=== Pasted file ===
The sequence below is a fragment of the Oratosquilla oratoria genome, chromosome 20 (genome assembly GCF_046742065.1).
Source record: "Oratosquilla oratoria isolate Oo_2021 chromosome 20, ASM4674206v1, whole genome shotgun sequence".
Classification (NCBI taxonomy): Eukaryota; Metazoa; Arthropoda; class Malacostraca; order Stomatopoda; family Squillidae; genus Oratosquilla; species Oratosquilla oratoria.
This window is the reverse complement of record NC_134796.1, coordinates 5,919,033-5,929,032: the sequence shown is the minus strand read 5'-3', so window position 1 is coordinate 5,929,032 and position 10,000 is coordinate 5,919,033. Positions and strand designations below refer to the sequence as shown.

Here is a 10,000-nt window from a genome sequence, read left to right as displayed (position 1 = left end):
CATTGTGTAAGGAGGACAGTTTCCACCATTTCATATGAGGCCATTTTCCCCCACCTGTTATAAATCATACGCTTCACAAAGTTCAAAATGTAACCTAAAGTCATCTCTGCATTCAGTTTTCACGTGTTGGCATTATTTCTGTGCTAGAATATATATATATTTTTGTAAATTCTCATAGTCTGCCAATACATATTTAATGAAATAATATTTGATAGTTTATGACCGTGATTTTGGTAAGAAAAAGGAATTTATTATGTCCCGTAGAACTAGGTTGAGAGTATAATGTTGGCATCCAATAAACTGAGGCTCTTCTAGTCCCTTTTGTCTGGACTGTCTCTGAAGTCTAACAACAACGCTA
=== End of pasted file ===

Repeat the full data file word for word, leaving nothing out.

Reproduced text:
The sequence below is a fragment of the Oratosquilla oratoria genome, chromosome 20 (genome assembly GCF_046742065.1).
Source record: "Oratosquilla oratoria isolate Oo_2021 chromosome 20, ASM4674206v1, whole genome shotgun sequence".
Classification (NCBI taxonomy): Eukaryota; Metazoa; Arthropoda; class Malacostraca; order Stomatopoda; family Squillidae; genus Oratosquilla; species Oratosquilla oratoria.
This window is the reverse complement of record NC_134796.1, coordinates 5,919,033-5,929,032: the sequence shown is the minus strand read 5'-3', so window position 1 is coordinate 5,929,032 and position 10,000 is coordinate 5,919,033. Positions and strand designations below refer to the sequence as shown.

Here is a 10,000-nt window from a genome sequence, read left to right as displayed (position 1 = left end):
CATTGTGTAAGGAGGACAGTTTCCACCATTTCATATGAGGCCATTTTCCCCCACCTGTTATAAATCATACGCTTCACAAAGTTCAAAATGTAACCTAAAGTCATCTCTGCATTCAGTTTTCACGTGTTGGCATTATTTCTGTGCTAGAATATATATATATTTTTGTAAATTCTCATAGTCTGCCAATACATATTTAATGAAATAATATTTGATAGTTTATGACCGTGATTTTGGTAAGAAAAAGGAATTTATTATGTCCCGTAGAACTAGGTTGAGAGTATAATGTTGGCATCCAATAAACTGAGGCTCTTCTAGTCCCTTTTGTCTGGACTGTCTCTGAAGTCTAACAACAACGCTA